BPA: The cigarette of tomorrow?
A provision within the food safety bill, which recently passed the U.S. House of Representatives, could result in a ban on the chemical Bisphenol A (BPA).
BPA is found in hard plastics, like baby bottles and children’s toys, as well as the linings of food and drink containers and the glossy coating on some paper. Though deemed safe by the Food and Drug Administration, that designation was based largely on industry-led studies, and the agency has been widely criticized for ignoring independent research that has connected BPA to things like heart disease, diabetes, reproductive development issues in babies and fetuses, miscarriages and breast cancer. The chemical is found in about 90 percent of the population.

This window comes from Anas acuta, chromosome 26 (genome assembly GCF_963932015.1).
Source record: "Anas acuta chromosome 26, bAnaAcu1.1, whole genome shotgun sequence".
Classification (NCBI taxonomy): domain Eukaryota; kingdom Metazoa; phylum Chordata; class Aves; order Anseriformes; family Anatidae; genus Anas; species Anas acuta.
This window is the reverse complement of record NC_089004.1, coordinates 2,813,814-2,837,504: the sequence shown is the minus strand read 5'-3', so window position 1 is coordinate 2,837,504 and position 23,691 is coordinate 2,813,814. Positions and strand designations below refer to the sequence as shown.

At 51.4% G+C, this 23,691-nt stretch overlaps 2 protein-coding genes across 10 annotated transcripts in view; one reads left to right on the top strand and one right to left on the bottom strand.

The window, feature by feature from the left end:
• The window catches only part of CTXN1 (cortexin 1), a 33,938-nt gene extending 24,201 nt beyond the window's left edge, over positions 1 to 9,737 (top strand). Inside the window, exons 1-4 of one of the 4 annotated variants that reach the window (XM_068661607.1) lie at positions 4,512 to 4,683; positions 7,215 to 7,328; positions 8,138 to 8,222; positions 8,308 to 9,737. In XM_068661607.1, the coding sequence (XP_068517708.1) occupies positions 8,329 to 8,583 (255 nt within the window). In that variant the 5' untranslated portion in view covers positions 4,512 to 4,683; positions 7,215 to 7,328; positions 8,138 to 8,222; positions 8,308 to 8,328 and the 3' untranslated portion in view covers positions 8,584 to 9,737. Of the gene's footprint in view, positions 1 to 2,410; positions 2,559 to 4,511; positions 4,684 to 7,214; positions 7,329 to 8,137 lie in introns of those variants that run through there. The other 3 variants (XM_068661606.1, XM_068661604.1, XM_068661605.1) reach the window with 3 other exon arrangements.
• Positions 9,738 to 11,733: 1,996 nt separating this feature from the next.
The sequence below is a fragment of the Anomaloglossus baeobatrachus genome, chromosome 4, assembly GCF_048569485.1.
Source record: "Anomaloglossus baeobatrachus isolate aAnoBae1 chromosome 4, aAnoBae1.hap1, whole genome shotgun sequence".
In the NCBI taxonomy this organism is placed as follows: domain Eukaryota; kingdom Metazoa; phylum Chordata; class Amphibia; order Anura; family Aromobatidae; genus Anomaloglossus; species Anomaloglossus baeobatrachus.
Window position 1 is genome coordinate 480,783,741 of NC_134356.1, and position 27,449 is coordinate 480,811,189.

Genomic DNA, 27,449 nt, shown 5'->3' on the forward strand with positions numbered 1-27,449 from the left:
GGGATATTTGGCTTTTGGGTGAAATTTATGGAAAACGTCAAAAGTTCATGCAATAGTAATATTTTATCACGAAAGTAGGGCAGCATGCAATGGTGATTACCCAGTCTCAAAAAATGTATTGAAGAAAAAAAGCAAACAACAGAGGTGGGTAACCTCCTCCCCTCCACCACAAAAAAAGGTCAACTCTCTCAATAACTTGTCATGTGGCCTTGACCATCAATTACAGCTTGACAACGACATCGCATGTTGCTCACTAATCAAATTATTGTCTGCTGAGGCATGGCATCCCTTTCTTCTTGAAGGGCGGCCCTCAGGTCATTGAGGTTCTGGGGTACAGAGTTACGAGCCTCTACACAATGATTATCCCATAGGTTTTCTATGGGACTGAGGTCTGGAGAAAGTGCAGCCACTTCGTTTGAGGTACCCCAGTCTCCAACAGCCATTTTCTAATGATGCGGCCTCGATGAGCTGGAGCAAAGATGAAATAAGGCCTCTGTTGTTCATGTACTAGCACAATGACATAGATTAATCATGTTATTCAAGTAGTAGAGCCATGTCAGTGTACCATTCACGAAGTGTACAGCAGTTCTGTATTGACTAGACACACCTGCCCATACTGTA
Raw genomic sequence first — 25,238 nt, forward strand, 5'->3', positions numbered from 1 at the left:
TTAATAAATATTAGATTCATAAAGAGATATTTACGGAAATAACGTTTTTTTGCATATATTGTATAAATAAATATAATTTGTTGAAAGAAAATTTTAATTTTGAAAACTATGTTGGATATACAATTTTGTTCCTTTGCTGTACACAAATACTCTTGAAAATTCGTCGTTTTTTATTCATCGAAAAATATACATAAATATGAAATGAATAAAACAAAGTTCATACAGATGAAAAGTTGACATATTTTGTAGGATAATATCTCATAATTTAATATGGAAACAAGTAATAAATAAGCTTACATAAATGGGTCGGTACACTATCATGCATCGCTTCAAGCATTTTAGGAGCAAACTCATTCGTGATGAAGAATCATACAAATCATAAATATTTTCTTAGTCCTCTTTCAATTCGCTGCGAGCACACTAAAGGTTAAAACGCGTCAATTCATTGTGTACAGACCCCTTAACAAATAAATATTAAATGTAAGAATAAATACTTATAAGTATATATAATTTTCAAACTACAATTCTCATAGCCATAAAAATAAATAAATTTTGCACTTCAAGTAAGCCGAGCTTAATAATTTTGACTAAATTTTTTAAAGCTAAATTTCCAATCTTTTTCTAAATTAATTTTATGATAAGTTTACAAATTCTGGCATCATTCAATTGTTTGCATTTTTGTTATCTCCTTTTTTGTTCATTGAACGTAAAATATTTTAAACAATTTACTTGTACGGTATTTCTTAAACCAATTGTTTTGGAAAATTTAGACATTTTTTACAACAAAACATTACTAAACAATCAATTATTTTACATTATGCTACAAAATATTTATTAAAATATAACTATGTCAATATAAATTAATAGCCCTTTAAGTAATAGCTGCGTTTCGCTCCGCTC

Now, Rep. Edward Markey (D-Mass.) has inserted a provision into the food safety bill that, if approved by the Senate, would give the FDA until the end of 2009 to determine whether BPA is safe. If it can’t make a determination, then it has to restrict the use of the chemical in products geared toward pregnant women, babies and children.
Some retailers and manufacturers, as well as Canada, the states of Minnesota and Connecticut and the city of Chicago have already banned the use of BPA in children’s products, and other regions are considering such a ban.
Perhaps BPA is the cigarette of tomorrow, leaving children of the future to ask their parents with surprise: “You used that while you were pregnant?”